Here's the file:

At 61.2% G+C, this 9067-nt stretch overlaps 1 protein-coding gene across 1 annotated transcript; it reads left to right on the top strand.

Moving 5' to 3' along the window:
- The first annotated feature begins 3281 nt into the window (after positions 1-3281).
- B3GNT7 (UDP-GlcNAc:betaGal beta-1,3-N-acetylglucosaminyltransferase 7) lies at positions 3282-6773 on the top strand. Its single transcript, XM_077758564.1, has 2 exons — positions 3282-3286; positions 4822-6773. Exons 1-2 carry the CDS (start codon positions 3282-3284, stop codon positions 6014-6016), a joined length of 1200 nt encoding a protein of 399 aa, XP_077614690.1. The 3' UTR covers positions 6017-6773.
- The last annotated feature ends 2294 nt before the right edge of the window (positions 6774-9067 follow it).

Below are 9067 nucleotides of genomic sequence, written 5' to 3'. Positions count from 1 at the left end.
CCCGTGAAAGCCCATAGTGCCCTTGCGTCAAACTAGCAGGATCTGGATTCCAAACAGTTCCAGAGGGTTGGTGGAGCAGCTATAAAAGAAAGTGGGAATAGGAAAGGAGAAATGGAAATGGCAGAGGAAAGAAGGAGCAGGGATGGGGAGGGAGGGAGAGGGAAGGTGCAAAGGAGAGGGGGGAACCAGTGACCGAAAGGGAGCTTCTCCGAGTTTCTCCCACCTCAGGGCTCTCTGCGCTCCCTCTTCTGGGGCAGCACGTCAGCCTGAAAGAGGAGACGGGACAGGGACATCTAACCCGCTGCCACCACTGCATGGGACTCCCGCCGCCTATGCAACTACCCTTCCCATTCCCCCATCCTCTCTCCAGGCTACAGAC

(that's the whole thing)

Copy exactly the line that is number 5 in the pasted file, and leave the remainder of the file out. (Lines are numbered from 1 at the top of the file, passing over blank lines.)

- The last annotated feature ends 2294 nt before the right edge of the window (positions 6774-9067 follow it).